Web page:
Millions of Atlanta took to the highways and interstates on Tuesday afternoon in a frantic attempt to get home before snow and ice covered the roadways and made them impossible to traverse. Within an hour’s time, every road was impassable and motorists became trapped in their vehicles. Kids were stranded on buses, people abandoned their cars in the middle of the street, and businesses were forced to accommodate thousands of cold, hungry, tired citizens who were unable to make it to their homes.
It wasn’t long after the snow rolled in that people started pointing the finger of blame. Some blamed the counties, some blamed the mayor, some blames Atlanta’s infrastructure, some simply blamed the snow. But the truth is this: it’s a combination of all of them. Let’s start with perhaps the largest contributing factor – the area’s layout.
People who are unfamiliar with our city often do not realize that there is a major difference between Atlanta as a city and Atlanta as a region. Atlanta as a region encompasses a 50 miles radius from the heart of the city of Atlanta. In fact, there are 28 separate counties that comprise the region. This means that Kasim Reed was just one of about sixty mayors responsible for the welfare of the region’s citizens. The fact that there are so many different people calling the shots also meant that there was very little coordination and cooperation in terms of school closing, roadway service (salting, etc.), and rescue efforts.
Another major issue this storm exposed is the ill-conceived infrastructure throughout the region. When the “white flight” of the 60s and 70s dramatically increased the population of the Atlanta suburbs, interstates were built and expanded to serve those living outside of the city but commuting in for work. The three main interstates, I-85, I-75, and I-20, all converge at a single point in the city – the Downtown Connector. And on Tuesday when 160,000 people got into their cars to head home at the exact same time, the Downtown Connector turned into a parking lot (not much different than most days during rush hour, ironically).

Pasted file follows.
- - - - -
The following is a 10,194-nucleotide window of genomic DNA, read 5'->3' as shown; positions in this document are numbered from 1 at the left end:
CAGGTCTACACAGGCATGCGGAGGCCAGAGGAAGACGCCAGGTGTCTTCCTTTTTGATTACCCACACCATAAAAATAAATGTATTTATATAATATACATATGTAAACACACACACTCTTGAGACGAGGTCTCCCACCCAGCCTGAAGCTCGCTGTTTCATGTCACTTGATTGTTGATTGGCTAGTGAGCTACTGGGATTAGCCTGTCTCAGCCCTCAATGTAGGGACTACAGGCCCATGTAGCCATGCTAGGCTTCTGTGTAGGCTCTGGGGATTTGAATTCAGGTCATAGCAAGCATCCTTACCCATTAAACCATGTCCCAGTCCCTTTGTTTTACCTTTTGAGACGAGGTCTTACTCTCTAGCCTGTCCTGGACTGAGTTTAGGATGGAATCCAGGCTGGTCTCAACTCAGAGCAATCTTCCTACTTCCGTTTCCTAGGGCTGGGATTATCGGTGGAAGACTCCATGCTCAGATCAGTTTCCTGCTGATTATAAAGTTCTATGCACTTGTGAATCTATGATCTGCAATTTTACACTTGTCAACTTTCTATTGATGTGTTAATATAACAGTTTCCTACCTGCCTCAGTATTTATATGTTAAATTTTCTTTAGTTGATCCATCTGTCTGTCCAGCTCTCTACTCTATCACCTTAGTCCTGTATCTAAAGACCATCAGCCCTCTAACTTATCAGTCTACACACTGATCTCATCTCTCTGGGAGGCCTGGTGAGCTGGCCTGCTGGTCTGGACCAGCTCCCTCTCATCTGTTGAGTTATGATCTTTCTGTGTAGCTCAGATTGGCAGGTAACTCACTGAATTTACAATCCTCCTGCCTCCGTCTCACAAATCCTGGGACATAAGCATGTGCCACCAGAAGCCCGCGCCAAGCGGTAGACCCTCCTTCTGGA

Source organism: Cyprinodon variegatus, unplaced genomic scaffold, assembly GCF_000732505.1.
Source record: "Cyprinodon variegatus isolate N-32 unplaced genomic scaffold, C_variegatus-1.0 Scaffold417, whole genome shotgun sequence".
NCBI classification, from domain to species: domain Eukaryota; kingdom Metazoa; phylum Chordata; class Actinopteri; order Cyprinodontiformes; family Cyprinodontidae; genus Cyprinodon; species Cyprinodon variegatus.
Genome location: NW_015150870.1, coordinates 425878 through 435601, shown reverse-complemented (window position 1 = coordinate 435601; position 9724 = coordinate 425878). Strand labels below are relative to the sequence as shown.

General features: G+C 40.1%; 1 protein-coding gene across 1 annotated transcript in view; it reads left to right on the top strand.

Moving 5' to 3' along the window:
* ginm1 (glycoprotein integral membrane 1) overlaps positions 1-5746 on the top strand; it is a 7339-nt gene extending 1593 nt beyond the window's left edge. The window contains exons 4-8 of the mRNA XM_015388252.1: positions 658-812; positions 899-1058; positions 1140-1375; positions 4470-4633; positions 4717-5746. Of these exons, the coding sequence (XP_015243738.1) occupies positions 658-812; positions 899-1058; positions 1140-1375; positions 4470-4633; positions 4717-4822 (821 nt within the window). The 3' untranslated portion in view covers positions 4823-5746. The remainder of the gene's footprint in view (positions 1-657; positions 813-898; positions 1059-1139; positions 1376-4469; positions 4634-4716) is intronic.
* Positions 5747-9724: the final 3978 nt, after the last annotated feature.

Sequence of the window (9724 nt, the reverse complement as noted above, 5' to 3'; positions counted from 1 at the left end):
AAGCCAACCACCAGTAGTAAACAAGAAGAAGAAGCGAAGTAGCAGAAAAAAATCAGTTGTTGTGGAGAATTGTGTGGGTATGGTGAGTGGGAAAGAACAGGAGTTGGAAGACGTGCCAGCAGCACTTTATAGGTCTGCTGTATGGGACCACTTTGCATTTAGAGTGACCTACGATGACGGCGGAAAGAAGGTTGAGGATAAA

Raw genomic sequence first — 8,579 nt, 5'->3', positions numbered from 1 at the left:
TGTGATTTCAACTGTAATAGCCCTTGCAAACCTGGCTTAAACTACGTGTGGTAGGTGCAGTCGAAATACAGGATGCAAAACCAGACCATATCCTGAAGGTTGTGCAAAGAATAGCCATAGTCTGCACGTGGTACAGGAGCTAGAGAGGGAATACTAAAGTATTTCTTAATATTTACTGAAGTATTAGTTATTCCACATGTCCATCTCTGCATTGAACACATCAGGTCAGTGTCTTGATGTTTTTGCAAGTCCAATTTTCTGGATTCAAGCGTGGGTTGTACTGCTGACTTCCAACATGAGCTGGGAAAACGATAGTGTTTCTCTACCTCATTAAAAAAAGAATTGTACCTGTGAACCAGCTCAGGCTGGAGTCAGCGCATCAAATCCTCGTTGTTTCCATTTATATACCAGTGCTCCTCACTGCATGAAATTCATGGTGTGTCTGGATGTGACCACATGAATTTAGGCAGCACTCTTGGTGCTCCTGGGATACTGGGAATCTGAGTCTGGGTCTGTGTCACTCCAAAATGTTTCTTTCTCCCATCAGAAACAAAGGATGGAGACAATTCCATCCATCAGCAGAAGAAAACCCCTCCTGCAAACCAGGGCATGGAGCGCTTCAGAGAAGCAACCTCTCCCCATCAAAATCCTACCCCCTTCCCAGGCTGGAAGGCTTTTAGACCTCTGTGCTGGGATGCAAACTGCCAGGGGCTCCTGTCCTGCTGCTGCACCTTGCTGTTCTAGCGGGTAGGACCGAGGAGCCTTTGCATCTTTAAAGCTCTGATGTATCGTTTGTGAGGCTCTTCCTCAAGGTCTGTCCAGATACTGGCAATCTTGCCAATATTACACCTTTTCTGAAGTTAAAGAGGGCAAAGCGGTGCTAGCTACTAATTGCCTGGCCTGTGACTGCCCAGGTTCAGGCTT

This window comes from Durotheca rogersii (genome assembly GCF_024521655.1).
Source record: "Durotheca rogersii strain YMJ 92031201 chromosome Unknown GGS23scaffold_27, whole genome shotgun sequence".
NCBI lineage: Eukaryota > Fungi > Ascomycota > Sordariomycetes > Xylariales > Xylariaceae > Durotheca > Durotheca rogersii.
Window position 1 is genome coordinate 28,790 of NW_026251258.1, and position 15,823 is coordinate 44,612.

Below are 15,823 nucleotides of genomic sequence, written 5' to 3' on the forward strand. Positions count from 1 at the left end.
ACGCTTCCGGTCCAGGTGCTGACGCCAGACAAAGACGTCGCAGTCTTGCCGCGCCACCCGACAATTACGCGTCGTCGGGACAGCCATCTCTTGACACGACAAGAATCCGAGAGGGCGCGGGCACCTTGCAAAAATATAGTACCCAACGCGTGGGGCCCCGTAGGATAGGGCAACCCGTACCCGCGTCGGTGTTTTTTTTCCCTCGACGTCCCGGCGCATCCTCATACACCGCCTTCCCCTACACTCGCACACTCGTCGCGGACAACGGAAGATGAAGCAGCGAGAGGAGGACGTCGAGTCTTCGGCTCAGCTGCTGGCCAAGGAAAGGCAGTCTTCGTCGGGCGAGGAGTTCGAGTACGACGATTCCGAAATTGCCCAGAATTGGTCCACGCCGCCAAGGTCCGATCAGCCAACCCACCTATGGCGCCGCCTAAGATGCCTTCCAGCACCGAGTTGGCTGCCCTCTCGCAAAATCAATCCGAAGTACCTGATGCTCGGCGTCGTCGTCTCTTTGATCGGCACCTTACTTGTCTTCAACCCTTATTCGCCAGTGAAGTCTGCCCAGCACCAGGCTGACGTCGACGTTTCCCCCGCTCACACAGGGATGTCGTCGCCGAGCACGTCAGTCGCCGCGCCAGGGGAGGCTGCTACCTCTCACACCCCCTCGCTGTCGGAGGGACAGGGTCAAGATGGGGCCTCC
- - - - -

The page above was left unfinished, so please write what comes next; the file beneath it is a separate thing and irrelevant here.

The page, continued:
The storm also shed light on Atlanta’s obvious lack of mass transportation. MARTA only serves Fulton and DeKalb counties, and while some counties have their own public transit systems, there are very few points at which they meet with MARTA lines. Voters in Cobb, Gwinnett, and Clayton counties have voted to keep MARTA out since its creation in the 70s.
As you can see, this storm was much more than inexperienced southerners panicking over a few inches of snow and ice. This experience has proven that we are in no way ready for a real disaster, one that we can’t just for the sun to melt away. A tremendous amount of infrastructure, communication and response systems, and other issues must be resolved to avoid last week’s disaster.Share